The U.S. leads the pack in the percentage of older adults who have trouble paying their medical bills.
By Cyril Tuohy
Nearly three-quarters of executives polled in a recent Fidelity Institutional survey said that the digital advice model is here to stay, and the digital channel is seen as a way to tap into the needs of the mass affluent.
The poll found that 74 percent of broker/dealer and registered investment advisor (RIA) company executives see the development of virtual channels as a trend that will benefit the industry.
Roboadvisor is a term to describe investing by computer algorithm with no human or “live” intervention.
Michael Durbin, president of Fidelity Institutional Wealth Services, said that companies that can support the value of face-to-face interactions with digital channels will be well positioned to reach a broader segment of investors.
“This formula has the potential to be what the industry needs to support a broader segment of mass affluent investors efficiently and with scale,” he said in a news release.
Mass affluent households are defined as having income producing assets of between $250,000 and $1 million. Approximately 13 million households around the nation were identified as mass affluent in 2012.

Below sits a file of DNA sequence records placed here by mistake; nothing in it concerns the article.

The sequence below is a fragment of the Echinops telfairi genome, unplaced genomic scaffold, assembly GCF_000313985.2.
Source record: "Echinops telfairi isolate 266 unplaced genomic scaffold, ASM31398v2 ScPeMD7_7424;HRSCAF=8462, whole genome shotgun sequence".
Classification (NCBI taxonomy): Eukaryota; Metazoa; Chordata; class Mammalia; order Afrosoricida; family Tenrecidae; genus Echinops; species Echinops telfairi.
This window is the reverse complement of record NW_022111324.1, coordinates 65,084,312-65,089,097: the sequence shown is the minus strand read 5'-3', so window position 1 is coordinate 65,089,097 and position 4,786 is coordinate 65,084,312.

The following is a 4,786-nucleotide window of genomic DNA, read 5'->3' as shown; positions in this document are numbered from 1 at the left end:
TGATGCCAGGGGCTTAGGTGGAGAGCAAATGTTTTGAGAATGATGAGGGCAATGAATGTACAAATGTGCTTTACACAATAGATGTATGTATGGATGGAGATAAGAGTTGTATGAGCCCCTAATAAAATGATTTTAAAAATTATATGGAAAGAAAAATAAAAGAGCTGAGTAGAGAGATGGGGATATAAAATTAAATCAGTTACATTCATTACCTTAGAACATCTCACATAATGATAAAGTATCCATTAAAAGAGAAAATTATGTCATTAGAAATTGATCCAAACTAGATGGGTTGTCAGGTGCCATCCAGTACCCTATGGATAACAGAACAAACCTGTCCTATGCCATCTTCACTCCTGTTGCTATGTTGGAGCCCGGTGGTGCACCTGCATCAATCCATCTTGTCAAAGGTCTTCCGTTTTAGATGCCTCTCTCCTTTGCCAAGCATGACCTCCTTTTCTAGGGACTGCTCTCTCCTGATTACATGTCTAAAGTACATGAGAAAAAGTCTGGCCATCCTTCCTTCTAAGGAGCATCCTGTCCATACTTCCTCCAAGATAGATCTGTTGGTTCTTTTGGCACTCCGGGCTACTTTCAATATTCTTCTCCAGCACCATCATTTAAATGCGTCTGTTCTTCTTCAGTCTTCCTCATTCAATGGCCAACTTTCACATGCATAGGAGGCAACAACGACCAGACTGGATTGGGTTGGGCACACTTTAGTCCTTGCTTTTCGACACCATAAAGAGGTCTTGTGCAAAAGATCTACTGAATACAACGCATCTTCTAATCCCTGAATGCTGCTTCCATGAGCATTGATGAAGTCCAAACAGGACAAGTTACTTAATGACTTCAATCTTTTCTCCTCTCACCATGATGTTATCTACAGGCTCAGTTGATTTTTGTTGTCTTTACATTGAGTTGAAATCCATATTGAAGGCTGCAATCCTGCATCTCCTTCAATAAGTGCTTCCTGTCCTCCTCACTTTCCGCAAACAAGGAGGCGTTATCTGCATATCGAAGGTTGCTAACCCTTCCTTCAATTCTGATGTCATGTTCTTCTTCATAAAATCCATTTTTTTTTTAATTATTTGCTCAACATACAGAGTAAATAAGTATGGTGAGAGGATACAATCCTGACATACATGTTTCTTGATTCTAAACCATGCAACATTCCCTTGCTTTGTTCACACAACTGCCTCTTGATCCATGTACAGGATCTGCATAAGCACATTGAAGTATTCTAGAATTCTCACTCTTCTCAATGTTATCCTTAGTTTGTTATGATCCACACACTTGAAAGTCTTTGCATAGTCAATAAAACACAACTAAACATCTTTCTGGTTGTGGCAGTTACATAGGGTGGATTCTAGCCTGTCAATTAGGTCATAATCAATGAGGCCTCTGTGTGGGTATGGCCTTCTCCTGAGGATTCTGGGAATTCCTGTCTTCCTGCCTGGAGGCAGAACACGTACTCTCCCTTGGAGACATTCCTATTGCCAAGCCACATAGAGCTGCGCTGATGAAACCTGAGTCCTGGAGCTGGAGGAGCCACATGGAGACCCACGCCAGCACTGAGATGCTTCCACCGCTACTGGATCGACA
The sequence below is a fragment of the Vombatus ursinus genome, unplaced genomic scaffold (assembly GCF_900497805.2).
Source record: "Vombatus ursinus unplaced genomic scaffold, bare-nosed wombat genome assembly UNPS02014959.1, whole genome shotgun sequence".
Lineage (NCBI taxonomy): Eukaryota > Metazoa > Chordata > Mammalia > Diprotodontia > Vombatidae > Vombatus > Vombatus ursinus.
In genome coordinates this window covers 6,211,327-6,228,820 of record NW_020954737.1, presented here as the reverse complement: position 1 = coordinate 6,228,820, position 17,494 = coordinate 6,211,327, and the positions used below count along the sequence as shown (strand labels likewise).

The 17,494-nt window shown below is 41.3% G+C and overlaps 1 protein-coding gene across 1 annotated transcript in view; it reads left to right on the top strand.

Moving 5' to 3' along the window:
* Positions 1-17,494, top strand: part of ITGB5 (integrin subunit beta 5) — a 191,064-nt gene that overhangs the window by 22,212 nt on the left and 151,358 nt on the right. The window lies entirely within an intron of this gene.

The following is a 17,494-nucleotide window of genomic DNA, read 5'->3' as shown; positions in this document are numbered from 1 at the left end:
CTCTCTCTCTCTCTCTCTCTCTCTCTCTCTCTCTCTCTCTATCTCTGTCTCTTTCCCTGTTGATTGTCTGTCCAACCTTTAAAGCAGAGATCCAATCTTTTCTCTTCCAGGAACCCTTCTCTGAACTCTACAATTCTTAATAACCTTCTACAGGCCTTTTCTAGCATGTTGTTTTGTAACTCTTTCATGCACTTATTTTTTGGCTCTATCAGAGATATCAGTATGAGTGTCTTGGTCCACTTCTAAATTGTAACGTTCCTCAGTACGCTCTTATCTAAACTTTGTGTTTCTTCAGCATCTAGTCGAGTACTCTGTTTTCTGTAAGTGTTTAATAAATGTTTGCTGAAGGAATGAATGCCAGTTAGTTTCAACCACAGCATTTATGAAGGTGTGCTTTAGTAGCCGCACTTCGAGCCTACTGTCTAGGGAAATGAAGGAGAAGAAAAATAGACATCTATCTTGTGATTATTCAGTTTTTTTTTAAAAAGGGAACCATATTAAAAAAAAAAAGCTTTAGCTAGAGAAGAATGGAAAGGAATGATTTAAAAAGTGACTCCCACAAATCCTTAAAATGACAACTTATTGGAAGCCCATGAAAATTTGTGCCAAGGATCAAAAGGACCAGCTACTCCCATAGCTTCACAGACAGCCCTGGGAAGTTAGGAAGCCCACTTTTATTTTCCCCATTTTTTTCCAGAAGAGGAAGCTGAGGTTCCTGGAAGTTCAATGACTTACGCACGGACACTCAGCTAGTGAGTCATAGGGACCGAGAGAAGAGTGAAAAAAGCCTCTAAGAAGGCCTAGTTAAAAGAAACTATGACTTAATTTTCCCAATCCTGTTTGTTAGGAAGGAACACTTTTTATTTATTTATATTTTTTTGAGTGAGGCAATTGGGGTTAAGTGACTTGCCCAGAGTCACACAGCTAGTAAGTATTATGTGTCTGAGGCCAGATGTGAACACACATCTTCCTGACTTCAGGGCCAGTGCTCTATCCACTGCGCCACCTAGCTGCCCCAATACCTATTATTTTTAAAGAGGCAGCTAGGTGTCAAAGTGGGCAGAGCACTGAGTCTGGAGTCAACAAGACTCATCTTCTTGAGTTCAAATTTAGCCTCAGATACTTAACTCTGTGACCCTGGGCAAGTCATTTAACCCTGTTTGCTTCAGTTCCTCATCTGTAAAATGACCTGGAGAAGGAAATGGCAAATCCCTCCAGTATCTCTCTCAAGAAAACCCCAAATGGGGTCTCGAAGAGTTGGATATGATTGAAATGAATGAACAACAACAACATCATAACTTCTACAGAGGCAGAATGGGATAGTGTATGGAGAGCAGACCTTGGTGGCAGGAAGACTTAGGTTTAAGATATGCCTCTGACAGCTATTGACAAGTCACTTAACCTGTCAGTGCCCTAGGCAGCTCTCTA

The latest results come courtesy of a Fidelity Institutional survey conducted last month at an executive forum attended by more than 300 executives.
Fidelity also found that 54 percent of executives also believed digital advisors can’t replace the flesh-and-blood relationship of live encounters.
The poll found that 32 percent of respondents said roboadvisors represent an evolution of the financial advice profession, and 31 percent said the digital channel represents a model with which traditional advisors can strike fruitful partnerships.
Only 22 percent of respondents said roboadvisors lower the quality of financial advice.
Sanjiv Mirchandani, president of National Financial, a Fidelity Investments company, said that among respondents, awareness of digital advice still ranks low — only 13 percent of executives say they feel informed about the model.
“Firm leaders should evaluate the wide range of new models emerging and identify which elements may be useful to embed into their advisors’ practices,” he said.
Digital models will have the greatest impact on the cost of advice and the availability of the advice, the executives said.
When the Internet began to be used widely in the 1990s and after the turn of the century, its effects on financial services companies were far-reaching. The Internet brought to the marketplace a level of pricing transparency that had never been achieved before.
Pricing models dropped overnight and investors could execute trades for a few dollars. Consumers also had access to more information, which gave them the ability to compare products and services more accurately.
Some analysts at the time talked about how the Internet would “disintermediate,” or take away the intermediary function of brokers and advisors.
As it turned out, some brokers and advisors fell by the wayside, but many more adapted and survived.
Cyril Tuohy is a writer based in Pennsylvania. He has covered the financial services industry for more than 15 years. Cyril may be reached at firstname.lastname@example.org.
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